But the primary process has to vet all of the candidates so we've got the strongest candidate to take on the Republican.

And yes, Obama's experience in the state Senate does count. So does his experience as a community organizer. All of that adds up to a picture of who he is and the choices he made. It tells us all that has formed him and made him the person he is today. And it gives us an indication of what he will stand for and why.

The media has also either ignored or distorted John Edwards' record and background. We need to understand and know more about all our candidates - both their strong and weak points.

But is there a way to do this process without also drawing blood from our own? In doing this, how do we go about it without giving talking points to our opponents in a general election?

The Richmond Democrat said...

No, there isn't, as Ben has made it clear.

Unlike Ben, I will be fair. I will not make things up.

If Hillary's surrogates and people like Ben are going to continue to attack Obama, even after Obama offered a truce, then all bets are off.

If Ben didn't want Clinton's record to be examined he should pursued a different course.

AnonymousIsAWoman said...

Come on JC. All bets are off because of Ben? When did he become an official surrogate of the Clinton campaign? He's not even an associate of it. He writes an independent blog. He's no insider in the Hillary camp and you know that.

And what do you do if Hillary is the nominee? I don't especially want that either but do you then sit out the race and let one of the Republican clowns win it?

And please don't say Hillary would be the same as them.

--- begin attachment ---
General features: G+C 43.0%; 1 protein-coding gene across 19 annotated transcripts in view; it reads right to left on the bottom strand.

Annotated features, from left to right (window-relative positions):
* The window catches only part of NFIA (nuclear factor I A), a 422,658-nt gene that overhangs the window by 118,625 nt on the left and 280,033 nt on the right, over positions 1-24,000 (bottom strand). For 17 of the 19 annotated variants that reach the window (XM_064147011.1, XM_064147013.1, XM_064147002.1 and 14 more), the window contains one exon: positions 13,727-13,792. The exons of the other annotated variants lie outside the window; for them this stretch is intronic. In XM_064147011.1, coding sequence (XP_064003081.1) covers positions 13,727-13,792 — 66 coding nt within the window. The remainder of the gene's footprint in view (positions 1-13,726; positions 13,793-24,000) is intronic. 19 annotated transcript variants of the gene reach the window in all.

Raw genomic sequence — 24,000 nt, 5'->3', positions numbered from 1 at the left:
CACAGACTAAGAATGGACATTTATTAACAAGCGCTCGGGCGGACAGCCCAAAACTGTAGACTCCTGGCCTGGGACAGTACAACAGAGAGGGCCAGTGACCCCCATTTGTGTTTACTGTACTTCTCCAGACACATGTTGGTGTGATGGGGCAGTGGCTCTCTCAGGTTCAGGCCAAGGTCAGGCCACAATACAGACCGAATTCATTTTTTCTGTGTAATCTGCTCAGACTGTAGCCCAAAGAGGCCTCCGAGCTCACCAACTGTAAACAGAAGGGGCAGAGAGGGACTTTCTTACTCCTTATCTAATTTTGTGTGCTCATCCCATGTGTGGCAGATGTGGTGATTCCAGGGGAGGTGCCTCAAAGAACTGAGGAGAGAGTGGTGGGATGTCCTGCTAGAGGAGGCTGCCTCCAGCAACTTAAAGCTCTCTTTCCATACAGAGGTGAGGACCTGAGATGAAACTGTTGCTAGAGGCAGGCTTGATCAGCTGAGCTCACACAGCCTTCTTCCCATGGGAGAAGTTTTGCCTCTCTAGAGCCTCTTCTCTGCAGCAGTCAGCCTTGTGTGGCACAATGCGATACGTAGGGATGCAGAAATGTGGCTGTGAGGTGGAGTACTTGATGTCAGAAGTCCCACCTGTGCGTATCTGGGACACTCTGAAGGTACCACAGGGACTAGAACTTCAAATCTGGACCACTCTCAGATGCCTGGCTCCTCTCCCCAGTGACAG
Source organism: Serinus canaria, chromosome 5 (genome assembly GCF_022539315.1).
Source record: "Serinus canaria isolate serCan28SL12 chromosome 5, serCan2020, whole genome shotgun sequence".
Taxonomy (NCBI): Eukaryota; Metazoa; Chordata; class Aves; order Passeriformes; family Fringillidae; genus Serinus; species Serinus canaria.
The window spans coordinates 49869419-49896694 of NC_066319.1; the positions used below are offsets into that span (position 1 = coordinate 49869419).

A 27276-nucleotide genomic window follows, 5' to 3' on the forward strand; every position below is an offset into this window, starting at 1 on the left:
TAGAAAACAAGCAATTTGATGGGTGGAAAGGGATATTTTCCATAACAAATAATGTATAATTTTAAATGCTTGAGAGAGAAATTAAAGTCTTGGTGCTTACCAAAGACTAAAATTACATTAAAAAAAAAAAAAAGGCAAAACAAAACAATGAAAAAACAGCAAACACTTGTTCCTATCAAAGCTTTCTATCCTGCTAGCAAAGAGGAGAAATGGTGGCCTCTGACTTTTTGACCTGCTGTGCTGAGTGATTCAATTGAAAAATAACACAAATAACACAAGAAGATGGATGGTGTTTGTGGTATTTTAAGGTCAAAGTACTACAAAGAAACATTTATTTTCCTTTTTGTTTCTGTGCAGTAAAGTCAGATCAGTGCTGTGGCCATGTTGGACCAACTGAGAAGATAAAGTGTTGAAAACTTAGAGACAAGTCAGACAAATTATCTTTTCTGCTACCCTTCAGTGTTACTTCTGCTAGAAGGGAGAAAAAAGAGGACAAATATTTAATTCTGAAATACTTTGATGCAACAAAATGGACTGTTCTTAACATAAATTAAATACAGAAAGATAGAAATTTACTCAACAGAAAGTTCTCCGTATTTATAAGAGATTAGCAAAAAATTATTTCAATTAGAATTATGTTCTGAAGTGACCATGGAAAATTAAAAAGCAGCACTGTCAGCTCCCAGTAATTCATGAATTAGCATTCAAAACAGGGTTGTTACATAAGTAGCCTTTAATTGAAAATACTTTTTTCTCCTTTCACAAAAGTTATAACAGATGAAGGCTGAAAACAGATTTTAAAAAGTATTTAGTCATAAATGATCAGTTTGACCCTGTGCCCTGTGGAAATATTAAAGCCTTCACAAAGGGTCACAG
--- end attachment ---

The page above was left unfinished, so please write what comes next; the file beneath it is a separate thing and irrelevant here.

I've been that route before. Purists said that about Al Gore. The very people who yearned to have him run this time were the very ones who chanted slogans like "AL Gore corporate whore" when he actually was the candidate in 2000. I heard them.

They believed the media hype about him and hated him because he wasn't liberal enough or pure enough. Ralph Nader and his supporters swore that a vote for Al Gore would be the same as a vote for Bush because there was no difference between the two parties.

Do you really believe that now? Do you honestly believe we'd be in Iraq or be facing the economic crisis we are in now if Gore had been president?

And I heard the exact same things in 1968 about Hubert Humphrey when he ran against Nixon. Liberals said there was no difference between Humphrey and Nixon. How ridiculous is that, looking back?

No, I'm never going down that road or listening to that siren song again.

Even Hillary would be better than Romney, McCain, Thompson, or Huckabee. Yes, even better than McCain, who wants us to stay in Iraq 1,000 years and is reminding South Carolina evangelicals of just how long he's been anti-abortion (and he has been consistently so).

Letting Ben get your goat about this is just plain silly. JC, I still think you are far better than that.

Matt said...

Anonymousisawoman -

The issue of voting 'present' was first made public by the Clinton campaign during New Hampshire primary season.

However, Planned Parenthood released statements discrediting the validity of those flyers, explaining that they worked with Senator Obama and asked him to vote 'present' on many bills for a variety of reasons.

Reasons include: some bills were good, but unconstitutional, some bills went along with roe v. wade, but were worded in a way that was inefficient.

I hope this puts to rest those comments. Planned Parenthood, the nations largest Pro-Choice organization, said Obama has "100% Pro-Choice Voting Record". And that he is the "most pro-choice candidate".